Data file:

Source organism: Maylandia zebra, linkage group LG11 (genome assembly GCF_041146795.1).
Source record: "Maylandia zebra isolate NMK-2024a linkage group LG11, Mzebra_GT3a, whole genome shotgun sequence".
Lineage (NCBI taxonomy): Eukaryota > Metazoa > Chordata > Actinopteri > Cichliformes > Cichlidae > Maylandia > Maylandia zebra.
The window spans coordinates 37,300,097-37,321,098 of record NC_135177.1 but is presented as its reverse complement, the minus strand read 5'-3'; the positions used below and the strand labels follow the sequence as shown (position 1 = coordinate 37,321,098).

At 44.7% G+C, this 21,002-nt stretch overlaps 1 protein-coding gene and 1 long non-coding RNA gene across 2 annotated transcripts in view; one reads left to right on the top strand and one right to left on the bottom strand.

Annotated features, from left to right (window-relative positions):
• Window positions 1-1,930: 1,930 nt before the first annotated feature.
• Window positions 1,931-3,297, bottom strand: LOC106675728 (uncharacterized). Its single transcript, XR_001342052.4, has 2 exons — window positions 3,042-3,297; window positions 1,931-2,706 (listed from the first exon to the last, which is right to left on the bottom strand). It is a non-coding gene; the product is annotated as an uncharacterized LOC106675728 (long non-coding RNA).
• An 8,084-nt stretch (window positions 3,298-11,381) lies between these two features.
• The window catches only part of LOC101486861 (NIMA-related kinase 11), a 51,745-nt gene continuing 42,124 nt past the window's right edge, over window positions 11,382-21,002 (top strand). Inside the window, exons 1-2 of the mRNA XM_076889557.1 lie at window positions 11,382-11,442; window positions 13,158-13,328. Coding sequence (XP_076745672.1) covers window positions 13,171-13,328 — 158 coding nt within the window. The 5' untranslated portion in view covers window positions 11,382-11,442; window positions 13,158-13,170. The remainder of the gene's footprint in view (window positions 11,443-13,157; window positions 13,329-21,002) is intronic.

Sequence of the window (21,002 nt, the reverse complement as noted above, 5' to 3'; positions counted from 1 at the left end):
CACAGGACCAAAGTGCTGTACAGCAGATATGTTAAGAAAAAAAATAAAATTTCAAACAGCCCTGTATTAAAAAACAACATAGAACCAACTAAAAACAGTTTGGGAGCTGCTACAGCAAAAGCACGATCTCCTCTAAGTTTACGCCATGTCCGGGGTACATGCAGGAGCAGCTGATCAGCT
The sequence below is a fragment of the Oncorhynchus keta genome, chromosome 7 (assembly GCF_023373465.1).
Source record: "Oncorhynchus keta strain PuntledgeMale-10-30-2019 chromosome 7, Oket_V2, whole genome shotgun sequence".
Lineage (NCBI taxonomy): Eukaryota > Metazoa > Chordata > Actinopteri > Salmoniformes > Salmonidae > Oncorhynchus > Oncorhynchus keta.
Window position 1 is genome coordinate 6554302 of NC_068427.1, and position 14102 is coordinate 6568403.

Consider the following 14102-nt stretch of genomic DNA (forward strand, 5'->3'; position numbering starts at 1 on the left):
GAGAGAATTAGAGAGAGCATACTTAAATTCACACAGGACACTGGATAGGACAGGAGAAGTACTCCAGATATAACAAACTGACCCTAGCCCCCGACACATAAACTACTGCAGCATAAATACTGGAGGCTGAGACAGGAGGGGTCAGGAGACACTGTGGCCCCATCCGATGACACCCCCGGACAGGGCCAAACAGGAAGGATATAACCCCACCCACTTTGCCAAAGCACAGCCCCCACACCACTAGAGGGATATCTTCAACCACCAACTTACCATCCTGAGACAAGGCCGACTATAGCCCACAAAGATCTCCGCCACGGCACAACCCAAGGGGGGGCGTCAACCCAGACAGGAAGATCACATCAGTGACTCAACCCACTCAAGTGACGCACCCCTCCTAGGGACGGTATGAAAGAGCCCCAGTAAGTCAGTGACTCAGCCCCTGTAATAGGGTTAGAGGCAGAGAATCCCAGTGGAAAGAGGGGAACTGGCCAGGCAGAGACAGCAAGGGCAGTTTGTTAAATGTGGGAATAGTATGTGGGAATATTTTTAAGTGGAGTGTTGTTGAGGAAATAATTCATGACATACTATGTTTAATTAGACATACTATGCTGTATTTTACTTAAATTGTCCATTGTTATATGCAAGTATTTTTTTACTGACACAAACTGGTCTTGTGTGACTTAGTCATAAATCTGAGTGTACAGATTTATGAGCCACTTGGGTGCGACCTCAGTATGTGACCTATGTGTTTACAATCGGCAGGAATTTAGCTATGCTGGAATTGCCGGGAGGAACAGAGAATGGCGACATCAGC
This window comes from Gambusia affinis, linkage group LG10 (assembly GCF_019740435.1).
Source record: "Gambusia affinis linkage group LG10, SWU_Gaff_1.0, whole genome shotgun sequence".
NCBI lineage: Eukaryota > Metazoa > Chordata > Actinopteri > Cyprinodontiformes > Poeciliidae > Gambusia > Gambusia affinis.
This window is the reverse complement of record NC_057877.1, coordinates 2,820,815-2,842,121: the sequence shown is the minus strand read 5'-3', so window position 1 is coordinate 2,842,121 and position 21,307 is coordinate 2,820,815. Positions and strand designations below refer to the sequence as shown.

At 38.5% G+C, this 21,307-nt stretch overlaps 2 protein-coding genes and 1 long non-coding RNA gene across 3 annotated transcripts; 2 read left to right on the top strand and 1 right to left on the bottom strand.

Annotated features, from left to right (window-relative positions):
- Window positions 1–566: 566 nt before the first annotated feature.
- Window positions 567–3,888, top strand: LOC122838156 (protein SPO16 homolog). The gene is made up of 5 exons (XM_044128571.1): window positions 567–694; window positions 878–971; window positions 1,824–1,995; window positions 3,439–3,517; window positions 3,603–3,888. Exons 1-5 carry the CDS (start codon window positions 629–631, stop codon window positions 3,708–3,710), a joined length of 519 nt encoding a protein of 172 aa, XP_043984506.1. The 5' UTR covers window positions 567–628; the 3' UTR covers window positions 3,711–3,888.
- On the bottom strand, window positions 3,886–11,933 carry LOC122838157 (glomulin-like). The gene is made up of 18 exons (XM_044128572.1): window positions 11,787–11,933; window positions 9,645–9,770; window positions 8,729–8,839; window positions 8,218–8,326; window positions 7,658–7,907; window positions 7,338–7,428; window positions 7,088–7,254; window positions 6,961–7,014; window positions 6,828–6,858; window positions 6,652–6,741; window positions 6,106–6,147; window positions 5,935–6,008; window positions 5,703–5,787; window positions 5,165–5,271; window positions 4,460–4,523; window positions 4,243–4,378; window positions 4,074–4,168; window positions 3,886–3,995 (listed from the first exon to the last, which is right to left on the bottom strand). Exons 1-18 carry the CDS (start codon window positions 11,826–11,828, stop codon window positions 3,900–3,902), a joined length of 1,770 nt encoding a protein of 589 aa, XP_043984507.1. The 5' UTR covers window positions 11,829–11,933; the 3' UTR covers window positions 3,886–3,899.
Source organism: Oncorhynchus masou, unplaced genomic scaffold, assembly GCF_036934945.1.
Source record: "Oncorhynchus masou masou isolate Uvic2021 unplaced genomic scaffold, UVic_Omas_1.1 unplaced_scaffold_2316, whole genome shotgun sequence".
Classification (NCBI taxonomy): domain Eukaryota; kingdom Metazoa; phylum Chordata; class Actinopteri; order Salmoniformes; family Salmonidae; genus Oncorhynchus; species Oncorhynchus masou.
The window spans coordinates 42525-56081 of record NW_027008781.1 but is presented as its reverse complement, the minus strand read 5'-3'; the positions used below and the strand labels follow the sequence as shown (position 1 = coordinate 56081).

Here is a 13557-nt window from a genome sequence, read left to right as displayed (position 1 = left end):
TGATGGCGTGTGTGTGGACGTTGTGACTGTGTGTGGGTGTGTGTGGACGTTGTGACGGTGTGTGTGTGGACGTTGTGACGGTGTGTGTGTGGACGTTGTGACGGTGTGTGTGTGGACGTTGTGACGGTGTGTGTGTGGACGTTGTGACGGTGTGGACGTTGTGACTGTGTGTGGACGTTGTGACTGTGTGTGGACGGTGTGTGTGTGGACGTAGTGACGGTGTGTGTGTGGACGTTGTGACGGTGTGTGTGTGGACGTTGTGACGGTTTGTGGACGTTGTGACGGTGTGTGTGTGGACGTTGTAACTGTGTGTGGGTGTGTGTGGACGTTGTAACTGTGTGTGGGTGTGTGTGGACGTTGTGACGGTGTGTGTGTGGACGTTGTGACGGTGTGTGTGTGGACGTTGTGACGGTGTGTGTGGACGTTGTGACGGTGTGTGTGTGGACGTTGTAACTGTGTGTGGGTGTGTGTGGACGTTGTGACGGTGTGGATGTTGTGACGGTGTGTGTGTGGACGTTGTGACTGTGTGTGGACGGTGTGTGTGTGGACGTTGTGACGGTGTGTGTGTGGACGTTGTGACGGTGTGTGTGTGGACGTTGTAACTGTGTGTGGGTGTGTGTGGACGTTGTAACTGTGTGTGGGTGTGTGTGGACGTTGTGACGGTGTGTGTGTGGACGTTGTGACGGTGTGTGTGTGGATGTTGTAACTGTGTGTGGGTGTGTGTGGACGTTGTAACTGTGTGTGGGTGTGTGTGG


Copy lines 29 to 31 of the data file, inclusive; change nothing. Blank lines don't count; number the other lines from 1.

Source record: "Oncorhynchus masou masou isolate Uvic2021 unplaced genomic scaffold, UVic_Omas_1.1 unplaced_scaffold_2316, whole genome shotgun sequence".
Classification (NCBI taxonomy): domain Eukaryota; kingdom Metazoa; phylum Chordata; class Actinopteri; order Salmoniformes; family Salmonidae; genus Oncorhynchus; species Oncorhynchus masou.
The window spans coordinates 42525-56081 of record NW_027008781.1 but is presented as its reverse complement, the minus strand read 5'-3'; the positions used below and the strand labels follow the sequence as shown (position 1 = coordinate 56081).